New Washington Post Reader Representative Hire Shows Reduced Role Is New Normal
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The Washington Post announced that Alison Coglianese would be its new reader representative. The appointment of Coglianese appears to show that the Post's policy of eliminating an independent critique ofthe paper's coverage is its new standard, despite criticism and warnings from previous ombudsmen for the publication.
After having an independent ombudsman on contract to review the paper's reporting for 40 years, the Post killed the position in 2013 and hired former Post editor Doug Feaver out of retirement in the newly-created role of reader representative, in a part-time capacity. The Post explained at the time that "unlike ombudsmen in the past, the reader representative will be a Post employee."
Editorial Page Editor Fred Hiatt said at the time that Feaver would use his position to "hold us all properly accountable." But in fact, in his time at the paper, Feaver mostly published blog posts aggregating reader comments without any commentary, while also privately responding to reader questions and complaints. Feaver lasted less than a year in his position, departing in January.
The last Post ombudsman, Patrick Pexton, told Media Matters that after reading Feaver's blog posts, "it seems his instructions probably included, or he chose himself, not to make any judgments and I think the key thing an ombudsman does is make judgments."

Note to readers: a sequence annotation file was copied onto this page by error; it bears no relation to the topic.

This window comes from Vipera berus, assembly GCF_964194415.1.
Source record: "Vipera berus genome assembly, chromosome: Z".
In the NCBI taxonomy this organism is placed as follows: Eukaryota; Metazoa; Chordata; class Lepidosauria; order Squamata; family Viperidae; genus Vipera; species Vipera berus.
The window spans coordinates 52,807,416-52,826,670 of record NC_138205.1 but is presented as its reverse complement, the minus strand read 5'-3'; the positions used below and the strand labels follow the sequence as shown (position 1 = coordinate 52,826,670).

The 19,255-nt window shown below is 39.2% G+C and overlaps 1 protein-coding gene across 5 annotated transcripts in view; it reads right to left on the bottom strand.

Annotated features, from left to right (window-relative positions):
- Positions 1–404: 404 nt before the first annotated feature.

Former Post ombudsmen told Media Matters that the elimination of the ombudsman position was a mistake for the paper. Andy Alexander said, "there is a huge difference between an ombudsman who merely reflects what readers are saying, as opposed to an ombudsman who has the independence and authority to ask uncomfortable questions of reporters and editors and then publicly hold the newsroom to account."
Coglianese's responsibilities appear to track those of Feaver's. In a memo from the Post, it was announced that Coglianese would "help make sure that reader questions and complaints are directed to the right place and responded to appropriately" and "will also answer questions from time to time on the Ask the Post blog."
Coglianese graduated from DeSales University in 2008 and worked at a local Pennsylvania newspaper before joining the Post in May 2011 as first Pexton's assistant and then Feaver's deputy. Before coming out of retirement to create the reader representative position, Feaver had worked at the Post for 37 years.
- The Washington Post